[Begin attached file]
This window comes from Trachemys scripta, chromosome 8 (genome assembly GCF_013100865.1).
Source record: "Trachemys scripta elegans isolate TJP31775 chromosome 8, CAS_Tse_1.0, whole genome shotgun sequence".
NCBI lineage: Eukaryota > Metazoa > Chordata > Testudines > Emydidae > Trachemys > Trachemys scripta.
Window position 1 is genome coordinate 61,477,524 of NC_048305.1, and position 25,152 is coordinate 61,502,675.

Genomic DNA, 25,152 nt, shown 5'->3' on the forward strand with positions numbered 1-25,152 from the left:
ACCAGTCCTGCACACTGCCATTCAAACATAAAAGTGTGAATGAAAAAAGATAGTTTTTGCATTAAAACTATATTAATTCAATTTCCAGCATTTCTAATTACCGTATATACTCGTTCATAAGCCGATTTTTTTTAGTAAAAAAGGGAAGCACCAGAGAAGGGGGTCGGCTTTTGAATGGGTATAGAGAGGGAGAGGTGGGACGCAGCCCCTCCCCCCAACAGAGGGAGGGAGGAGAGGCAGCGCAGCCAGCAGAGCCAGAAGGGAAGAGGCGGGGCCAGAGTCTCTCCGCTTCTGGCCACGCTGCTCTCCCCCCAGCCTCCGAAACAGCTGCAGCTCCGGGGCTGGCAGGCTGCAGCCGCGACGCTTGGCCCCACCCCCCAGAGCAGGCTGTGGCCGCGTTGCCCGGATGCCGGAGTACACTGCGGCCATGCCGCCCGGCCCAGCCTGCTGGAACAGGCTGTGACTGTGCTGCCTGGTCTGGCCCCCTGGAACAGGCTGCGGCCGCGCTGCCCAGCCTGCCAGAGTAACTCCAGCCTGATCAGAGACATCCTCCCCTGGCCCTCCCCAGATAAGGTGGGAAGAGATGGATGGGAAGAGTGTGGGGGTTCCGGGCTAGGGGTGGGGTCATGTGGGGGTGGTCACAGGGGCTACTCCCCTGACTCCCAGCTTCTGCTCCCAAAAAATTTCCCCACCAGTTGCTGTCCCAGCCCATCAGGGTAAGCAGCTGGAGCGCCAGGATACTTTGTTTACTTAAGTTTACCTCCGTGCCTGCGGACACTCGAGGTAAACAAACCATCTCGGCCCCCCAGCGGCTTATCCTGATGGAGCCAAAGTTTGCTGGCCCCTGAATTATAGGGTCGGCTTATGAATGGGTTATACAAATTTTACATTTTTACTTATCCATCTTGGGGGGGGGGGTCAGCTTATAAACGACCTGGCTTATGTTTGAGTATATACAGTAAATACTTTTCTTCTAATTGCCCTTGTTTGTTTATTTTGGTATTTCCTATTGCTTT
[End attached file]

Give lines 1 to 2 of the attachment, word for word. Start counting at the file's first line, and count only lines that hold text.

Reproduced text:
This window comes from Trachemys scripta, chromosome 8 (genome assembly GCF_013100865.1).
Source record: "Trachemys scripta elegans isolate TJP31775 chromosome 8, CAS_Tse_1.0, whole genome shotgun sequence".